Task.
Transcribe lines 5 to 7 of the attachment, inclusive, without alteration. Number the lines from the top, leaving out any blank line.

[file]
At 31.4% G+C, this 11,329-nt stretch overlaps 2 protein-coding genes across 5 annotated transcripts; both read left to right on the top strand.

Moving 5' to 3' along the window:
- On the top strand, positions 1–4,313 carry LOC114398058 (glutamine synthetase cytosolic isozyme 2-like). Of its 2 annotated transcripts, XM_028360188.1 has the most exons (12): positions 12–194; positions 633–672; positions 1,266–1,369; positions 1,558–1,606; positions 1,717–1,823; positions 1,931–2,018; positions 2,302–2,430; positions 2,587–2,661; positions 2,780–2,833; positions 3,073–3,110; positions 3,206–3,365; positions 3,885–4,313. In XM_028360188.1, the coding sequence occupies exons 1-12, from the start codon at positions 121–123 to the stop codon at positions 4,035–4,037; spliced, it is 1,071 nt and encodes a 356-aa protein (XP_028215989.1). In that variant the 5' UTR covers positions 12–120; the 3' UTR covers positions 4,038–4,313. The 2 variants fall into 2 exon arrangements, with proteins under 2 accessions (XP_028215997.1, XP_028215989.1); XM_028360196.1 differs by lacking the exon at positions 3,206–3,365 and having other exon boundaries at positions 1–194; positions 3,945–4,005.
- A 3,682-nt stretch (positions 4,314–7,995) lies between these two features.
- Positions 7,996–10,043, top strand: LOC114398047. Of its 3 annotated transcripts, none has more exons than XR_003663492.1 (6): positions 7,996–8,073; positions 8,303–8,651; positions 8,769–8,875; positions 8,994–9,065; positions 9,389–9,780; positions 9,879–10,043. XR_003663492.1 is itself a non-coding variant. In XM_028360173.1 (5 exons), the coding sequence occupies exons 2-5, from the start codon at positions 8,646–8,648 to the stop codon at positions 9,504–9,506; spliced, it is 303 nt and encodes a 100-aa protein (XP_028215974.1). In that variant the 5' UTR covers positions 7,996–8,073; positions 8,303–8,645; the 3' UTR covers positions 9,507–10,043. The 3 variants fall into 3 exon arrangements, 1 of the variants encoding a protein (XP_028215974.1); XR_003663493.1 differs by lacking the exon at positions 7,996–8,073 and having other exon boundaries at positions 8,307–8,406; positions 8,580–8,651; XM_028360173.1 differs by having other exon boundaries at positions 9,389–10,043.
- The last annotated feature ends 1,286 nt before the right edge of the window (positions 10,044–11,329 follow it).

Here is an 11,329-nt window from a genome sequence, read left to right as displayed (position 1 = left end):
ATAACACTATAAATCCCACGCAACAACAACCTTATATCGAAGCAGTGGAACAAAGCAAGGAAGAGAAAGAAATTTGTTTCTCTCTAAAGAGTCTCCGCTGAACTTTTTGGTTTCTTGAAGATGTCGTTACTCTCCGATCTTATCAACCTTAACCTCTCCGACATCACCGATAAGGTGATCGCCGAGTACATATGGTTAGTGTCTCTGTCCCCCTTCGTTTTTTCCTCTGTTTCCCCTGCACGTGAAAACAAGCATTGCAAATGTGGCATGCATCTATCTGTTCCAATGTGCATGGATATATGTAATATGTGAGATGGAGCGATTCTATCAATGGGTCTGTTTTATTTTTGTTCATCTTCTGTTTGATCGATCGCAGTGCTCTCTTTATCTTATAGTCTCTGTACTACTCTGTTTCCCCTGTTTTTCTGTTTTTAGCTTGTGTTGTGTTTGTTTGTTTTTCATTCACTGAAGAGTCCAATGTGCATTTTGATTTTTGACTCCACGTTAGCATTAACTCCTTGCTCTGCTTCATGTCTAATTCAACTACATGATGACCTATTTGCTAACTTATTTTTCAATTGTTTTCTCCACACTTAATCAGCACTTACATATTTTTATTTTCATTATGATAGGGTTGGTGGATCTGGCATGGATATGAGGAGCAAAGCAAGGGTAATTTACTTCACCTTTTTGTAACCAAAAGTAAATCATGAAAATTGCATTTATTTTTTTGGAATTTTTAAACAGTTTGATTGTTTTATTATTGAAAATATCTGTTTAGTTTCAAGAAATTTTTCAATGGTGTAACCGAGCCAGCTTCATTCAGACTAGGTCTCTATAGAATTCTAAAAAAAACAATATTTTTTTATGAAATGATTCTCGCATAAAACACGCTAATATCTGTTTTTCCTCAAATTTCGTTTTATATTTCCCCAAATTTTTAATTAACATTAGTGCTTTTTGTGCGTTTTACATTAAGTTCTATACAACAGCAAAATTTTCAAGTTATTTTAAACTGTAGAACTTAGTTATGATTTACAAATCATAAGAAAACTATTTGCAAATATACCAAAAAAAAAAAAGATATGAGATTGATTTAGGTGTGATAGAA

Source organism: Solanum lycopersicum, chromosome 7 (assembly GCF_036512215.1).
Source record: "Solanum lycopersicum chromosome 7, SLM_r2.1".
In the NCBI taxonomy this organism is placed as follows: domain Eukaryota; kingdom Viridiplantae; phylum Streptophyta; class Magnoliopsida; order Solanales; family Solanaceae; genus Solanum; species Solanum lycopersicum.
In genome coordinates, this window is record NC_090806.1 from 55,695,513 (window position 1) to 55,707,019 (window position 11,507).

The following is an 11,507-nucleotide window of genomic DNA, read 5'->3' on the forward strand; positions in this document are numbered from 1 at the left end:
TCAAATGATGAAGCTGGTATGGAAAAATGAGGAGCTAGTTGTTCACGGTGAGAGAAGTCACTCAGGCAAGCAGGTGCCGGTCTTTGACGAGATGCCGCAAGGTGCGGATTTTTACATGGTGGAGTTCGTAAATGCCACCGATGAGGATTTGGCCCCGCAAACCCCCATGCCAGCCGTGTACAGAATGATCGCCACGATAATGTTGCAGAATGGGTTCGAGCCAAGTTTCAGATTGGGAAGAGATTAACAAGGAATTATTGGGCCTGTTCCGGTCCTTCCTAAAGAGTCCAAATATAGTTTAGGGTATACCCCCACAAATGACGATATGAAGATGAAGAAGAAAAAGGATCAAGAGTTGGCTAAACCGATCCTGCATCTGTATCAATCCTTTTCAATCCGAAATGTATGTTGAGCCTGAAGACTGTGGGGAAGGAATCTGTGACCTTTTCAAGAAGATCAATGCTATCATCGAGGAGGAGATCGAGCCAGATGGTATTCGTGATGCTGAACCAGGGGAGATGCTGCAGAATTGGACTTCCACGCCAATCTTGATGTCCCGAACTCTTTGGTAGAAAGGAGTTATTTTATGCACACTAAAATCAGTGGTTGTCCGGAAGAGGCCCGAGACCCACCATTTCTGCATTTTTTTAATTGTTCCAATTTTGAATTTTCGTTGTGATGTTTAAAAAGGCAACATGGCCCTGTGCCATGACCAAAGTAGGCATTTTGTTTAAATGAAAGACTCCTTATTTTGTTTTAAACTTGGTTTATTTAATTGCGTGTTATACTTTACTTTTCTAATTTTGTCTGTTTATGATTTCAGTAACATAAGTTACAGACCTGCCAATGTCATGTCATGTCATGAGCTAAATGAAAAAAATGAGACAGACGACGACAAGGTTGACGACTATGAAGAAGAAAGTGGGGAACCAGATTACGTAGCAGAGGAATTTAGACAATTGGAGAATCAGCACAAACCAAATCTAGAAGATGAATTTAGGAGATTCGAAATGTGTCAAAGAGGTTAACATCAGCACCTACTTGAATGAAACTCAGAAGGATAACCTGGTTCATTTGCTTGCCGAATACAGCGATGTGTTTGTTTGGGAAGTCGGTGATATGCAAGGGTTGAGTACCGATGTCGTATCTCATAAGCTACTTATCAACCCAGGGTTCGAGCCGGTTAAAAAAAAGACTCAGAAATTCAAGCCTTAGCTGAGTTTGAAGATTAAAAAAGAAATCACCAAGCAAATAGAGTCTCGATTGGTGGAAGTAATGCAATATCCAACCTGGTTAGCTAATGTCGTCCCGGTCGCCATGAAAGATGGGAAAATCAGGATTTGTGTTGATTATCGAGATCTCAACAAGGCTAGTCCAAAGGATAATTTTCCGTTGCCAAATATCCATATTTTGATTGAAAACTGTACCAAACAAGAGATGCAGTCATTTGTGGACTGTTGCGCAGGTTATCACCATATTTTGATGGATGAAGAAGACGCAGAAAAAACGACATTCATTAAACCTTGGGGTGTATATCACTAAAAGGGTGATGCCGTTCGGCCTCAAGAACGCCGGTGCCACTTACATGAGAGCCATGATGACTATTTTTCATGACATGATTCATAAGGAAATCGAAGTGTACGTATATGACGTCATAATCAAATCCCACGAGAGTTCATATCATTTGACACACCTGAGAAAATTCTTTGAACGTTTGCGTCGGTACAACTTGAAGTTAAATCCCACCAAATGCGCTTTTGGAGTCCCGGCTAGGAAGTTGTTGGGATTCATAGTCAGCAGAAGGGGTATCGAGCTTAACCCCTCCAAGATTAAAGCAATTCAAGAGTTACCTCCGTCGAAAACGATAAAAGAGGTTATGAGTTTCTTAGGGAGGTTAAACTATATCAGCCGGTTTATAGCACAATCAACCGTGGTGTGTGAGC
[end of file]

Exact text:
- Positions 7,996–10,043, top strand: LOC114398047. Of its 3 annotated transcripts, none has more exons than XR_003663492.1 (6): positions 7,996–8,073; positions 8,303–8,651; positions 8,769–8,875; positions 8,994–9,065; positions 9,389–9,780; positions 9,879–10,043. XR_003663492.1 is itself a non-coding variant. In XM_028360173.1 (5 exons), the coding sequence occupies exons 2-5, from the start codon at positions 8,646–8,648 to the stop codon at positions 9,504–9,506; spliced, it is 303 nt and encodes a 100-aa protein (XP_028215974.1). In that variant the 5' UTR covers positions 7,996–8,073; positions 8,303–8,645; the 3' UTR covers positions 9,507–10,043. The 3 variants fall into 3 exon arrangements, 1 of the variants encoding a protein (XP_028215974.1); XR_003663493.1 differs by lacking the exon at positions 7,996–8,073 and having other exon boundaries at positions 8,307–8,406; positions 8,580–8,651; XM_028360173.1 differs by having other exon boundaries at positions 9,389–10,043.
- The last annotated feature ends 1,286 nt before the right edge of the window (positions 10,044–11,329 follow it).

Here is an 11,329-nt window from a genome sequence, read left to right as displayed (position 1 = left end):